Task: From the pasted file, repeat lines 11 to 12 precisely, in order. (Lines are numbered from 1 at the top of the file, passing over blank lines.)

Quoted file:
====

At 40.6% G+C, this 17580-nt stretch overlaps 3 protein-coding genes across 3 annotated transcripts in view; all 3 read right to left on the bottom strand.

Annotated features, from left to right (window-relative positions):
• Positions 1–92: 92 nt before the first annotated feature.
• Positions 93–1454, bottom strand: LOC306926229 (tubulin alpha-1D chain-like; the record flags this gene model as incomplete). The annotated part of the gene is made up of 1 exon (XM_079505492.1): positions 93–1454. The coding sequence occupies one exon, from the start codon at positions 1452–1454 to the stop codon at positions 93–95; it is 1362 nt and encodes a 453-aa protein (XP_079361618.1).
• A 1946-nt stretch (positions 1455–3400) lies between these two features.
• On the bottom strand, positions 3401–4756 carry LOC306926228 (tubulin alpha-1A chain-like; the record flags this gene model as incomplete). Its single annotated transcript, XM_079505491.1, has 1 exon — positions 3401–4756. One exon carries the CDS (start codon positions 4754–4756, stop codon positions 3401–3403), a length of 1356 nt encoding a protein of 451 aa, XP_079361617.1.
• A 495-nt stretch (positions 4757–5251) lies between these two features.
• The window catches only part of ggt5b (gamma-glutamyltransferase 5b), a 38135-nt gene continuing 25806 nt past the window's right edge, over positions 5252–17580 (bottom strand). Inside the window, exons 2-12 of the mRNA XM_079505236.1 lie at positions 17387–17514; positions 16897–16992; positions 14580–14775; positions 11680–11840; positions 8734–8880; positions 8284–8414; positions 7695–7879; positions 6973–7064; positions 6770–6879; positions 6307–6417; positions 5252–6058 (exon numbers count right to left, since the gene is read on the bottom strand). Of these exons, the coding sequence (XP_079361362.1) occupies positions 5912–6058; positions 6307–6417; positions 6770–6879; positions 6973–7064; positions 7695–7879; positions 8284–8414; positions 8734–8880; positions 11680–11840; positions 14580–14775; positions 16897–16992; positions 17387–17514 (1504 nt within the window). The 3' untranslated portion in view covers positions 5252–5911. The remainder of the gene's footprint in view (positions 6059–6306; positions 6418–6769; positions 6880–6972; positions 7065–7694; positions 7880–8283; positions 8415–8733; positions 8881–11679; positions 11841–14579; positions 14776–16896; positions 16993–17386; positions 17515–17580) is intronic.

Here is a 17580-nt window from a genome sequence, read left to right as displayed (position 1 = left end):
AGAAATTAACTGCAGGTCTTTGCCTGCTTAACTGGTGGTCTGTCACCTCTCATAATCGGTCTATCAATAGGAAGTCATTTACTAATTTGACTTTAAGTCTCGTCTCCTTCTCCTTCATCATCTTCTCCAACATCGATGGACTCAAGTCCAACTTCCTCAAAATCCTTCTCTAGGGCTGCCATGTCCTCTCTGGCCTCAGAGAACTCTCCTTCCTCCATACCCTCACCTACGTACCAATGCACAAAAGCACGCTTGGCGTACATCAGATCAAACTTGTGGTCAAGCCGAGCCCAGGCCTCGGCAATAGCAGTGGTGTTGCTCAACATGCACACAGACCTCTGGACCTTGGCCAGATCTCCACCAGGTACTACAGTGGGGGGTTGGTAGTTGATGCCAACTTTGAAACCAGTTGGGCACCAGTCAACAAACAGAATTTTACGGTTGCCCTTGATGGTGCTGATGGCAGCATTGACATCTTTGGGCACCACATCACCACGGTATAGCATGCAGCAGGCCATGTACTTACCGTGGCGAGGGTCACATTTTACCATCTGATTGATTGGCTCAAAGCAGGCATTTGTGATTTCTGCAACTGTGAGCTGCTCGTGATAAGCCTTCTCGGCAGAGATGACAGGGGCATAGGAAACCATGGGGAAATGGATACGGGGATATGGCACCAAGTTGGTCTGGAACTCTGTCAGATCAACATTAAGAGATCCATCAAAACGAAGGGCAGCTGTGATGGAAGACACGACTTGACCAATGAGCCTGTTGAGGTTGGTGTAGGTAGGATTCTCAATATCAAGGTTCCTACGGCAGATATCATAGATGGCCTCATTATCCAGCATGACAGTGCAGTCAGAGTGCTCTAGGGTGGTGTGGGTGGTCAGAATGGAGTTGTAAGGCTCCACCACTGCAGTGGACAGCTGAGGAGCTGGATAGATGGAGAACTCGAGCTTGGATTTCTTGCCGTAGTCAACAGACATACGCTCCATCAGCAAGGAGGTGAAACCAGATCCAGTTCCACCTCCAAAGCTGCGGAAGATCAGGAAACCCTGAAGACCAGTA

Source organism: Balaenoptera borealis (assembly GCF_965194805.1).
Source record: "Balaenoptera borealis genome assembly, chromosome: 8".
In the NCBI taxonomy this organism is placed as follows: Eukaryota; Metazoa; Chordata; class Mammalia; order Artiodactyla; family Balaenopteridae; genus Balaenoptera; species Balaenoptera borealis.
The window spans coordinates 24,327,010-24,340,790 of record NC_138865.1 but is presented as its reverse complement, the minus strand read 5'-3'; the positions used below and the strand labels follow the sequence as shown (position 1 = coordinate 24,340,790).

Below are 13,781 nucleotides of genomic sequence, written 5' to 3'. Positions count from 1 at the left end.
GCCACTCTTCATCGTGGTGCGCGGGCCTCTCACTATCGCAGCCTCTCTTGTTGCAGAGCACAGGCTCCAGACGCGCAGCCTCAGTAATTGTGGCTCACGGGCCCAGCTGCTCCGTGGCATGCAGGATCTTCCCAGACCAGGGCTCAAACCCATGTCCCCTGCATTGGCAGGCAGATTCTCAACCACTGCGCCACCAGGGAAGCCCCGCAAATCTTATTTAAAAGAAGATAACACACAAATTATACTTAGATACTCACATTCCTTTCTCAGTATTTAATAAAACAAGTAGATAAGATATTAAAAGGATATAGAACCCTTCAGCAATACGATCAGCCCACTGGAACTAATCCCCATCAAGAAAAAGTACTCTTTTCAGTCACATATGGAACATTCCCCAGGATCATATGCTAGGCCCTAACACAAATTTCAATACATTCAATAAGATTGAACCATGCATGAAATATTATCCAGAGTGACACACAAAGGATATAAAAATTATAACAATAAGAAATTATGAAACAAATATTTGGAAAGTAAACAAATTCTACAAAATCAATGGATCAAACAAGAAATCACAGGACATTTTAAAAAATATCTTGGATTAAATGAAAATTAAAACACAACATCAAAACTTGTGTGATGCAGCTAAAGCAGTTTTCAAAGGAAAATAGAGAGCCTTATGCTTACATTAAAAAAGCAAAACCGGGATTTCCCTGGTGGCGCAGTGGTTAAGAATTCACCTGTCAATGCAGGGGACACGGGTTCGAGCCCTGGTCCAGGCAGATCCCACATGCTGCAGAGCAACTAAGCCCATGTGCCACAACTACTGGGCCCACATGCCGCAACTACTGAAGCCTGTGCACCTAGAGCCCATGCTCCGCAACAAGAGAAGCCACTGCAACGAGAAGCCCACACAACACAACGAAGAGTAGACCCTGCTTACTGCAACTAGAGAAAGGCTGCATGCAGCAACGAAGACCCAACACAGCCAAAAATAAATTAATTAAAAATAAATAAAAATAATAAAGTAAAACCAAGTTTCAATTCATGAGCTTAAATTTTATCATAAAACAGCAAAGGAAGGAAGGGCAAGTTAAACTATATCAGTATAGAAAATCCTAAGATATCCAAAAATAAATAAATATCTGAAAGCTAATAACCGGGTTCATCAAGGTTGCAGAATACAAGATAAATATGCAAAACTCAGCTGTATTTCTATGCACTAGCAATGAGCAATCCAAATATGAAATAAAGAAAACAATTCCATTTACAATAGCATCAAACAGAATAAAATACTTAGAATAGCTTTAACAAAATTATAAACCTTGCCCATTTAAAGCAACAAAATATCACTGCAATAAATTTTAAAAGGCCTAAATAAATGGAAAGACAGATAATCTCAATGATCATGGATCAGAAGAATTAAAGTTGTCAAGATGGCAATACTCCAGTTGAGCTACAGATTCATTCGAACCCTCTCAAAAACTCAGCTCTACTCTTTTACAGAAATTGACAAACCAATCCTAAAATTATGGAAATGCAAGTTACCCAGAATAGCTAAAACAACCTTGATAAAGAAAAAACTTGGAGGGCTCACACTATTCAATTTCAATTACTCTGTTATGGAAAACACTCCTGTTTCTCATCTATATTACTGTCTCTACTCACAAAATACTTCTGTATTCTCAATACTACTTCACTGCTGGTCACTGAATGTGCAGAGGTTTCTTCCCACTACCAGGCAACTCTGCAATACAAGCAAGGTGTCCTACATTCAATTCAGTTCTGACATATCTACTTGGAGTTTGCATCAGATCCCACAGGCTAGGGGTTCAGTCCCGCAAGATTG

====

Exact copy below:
Source organism: Balaenoptera borealis (assembly GCF_965194805.1).
Source record: "Balaenoptera borealis genome assembly, chromosome: 8".